Bees have been around for millions of years, but we’ve only been celebrating World Bee Day since its creation in 2018 by the United Nations General Assembly. Why should we celebrate the insect? Well, although they only reach 2 mm to 4 cm in size, the iconic pollinators help produce more than $50 billion worth of crops each year in the U.S. alone! Bees are vital to economics and agriculture, but they also show up in pop culture.
Whether it’s Beyoncé naming her fanbase the “Beyhive” (plus the beehives on her roof) or the staying power of Jerry Seinfeld’s “Bee Movie” and the memes it spawned, the fuzzy insects are worth being celebrated and protected, especially since human actions are the largest part of the decline in bee populations across the globe.
This year’s World Bee Day is May 20, and the theme is “Bee engaged in pollinator-friendly agricultural production.” With that in mind, we will dispel major myths, list some surprising facts, highlight innovative startups, and share how you can protect these essential creatures.
Common Myths And Misconceptions
Few things are as synonymous with one another as bees and honey. However, less than 4% of all of them actually make it. Including the honey bee, only 800 of the 19,000 bee species can make the sweet substance.
Sticking with the letter H, the next misconception is all about hives. Contrary to popular belief, only about 3% of the world’s bees live in hives. Most reside in underground or tree-based nests and live alone.
World Bee Day is bad news for wasp lovers because although belonging to the same order of insects, wasps are not bees. Other than being much more terrifying, another difference is that wasps are carnivores, and bees are vegetarians.
You might already know that the buzzing produced by bees is the sound of their wings rapidly beating, but did you know they’re fluttering 230 times per second? Check out these fascinating facts:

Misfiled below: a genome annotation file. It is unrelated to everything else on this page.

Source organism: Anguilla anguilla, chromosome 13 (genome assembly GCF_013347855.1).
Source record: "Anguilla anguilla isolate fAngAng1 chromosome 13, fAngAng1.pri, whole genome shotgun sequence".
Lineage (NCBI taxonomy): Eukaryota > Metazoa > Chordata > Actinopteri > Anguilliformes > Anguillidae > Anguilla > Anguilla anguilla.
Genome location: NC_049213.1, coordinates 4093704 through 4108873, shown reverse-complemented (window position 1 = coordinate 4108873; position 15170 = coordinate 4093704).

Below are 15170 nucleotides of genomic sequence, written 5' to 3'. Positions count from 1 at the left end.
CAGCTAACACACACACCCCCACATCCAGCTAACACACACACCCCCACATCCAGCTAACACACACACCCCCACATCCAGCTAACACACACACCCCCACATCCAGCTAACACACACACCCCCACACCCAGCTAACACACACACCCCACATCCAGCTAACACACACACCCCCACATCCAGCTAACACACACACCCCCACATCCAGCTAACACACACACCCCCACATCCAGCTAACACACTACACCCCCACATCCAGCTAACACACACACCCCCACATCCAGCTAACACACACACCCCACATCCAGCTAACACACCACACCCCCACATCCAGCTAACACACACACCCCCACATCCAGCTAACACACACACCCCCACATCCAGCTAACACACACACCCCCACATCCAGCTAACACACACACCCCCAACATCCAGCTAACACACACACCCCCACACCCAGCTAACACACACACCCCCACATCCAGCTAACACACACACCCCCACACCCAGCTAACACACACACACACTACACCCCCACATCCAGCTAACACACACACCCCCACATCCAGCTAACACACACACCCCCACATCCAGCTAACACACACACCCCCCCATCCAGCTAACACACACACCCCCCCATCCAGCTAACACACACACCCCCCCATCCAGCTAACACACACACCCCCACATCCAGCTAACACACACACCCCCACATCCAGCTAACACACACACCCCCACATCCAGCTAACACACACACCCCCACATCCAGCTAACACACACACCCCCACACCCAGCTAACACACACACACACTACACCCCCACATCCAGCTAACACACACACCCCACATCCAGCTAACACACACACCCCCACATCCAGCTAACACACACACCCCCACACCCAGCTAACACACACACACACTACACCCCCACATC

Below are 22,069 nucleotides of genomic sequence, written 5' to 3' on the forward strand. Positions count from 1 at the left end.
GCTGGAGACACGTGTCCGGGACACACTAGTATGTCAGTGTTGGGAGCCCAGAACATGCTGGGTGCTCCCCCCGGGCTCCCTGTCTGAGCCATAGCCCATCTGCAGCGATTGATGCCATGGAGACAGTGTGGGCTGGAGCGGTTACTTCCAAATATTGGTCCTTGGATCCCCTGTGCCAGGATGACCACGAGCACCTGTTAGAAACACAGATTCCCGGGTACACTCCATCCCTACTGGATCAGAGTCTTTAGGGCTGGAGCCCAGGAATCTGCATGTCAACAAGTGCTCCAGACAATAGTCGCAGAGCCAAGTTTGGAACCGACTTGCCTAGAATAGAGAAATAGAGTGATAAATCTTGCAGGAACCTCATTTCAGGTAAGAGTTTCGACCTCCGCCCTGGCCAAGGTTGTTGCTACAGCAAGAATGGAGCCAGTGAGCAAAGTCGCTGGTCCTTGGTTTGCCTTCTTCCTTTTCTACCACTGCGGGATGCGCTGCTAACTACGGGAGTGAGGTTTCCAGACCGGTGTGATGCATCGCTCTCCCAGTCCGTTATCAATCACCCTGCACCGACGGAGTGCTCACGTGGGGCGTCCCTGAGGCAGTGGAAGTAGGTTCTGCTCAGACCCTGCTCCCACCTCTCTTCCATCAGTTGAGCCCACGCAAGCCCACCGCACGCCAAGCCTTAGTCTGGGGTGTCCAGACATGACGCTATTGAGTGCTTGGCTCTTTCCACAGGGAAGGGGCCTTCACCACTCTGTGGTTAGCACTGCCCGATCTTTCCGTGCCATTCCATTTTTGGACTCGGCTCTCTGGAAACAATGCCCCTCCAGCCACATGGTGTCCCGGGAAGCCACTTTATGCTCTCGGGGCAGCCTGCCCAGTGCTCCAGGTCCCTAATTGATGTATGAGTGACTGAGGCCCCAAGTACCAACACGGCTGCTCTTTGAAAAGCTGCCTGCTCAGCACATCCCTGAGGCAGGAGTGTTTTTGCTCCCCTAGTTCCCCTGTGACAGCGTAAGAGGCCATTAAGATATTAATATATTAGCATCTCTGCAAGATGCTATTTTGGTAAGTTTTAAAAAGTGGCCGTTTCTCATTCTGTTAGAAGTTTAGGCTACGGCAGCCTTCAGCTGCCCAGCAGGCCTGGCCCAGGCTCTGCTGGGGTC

- Bees can reach up to 20 miles per hour — for reference, Usain Bolt ran a top speed of 27.33 mph!
- Of all the insects in the world, the honey bee is the only one that produces food eaten by humans in significant quantities.
- An average honey bee only makes one-twelfth teaspoon of honey in its lifetime, meaning it would take the life spans of about 1,300 of them to fill a typical jar.
- Honey bees can’t speak, so they communicate complex information through a bee or waggle dance.
- Bees have five eyes but can’t see the color red. Luckily their sense of smell, which is 100 times stronger than a human, makes up for it.
Bee-Based Biotech Startups And Tech
The world has shifted in recent years to focus more on sustainability, climate change, and protecting endangered species. Bees are at the top of the list, and innovative startups are developing new methods and technologies to protect and enhance the creatures.
California’s Beeflow is a biotechnology company creating supplements that boost bee health. The startup feeds the pollinators nectar infused with a special serum that improves their cold-weather endurance and pollen-carrying capacity.
If that’s not enough, the company is replicating the scent of certain flowers to train its honey bees to target specific crops.
In Georgia, Dalan Animal Health developed a vaccine that protects honey bees from disease — the first U.S. Department of Agriculture-approved insect vaccine. It is injected into royal jelly, a substance consumed by all larvae in a colony. The vaccine prevents American foulbrood, a bacterial illness capable of wiping out entire bee populations that spreads rapidly through spores. While the disease has died down since its peak in the late 1800s and early 1900s, scientists see this as a turning point for developing other insect-based vaccines.
Ways To Protect And Support Bees
One of the simplest ways to help is to plant more flowers in your backyard. Generally, the most dangerous periods for bees are early spring, mid-summer, and late fall. If you’re not a huge gardener, try planting flowers during those time windows.
Pesticides and herbicides are two major human-led contributors to bee population declines. They harm their immune systems, so growing a chemical-free landscape is another way to lend a hand.
Many nonprofits and organizations are working to protect, support, and save bees. They offer ways to donate, community-led programs, partnerships, and educational awareness campaigns. If you’re unsure where to start, try checking out the following: the Bee Conservancy, Project Apis m., the National Wildlife Federation, and Operation Honey Bee.
There are at least 2 trillion bees on Earth. It’s easy to feel detached from the alarming decline in their populations worldwide. We should feel alarmed — after all, one-third of every mouthful of food in the U.S. is thanks to the fuzzy, flying creature. World Bee Day is just a day, but the insects are much more: they’re crucial to humankind.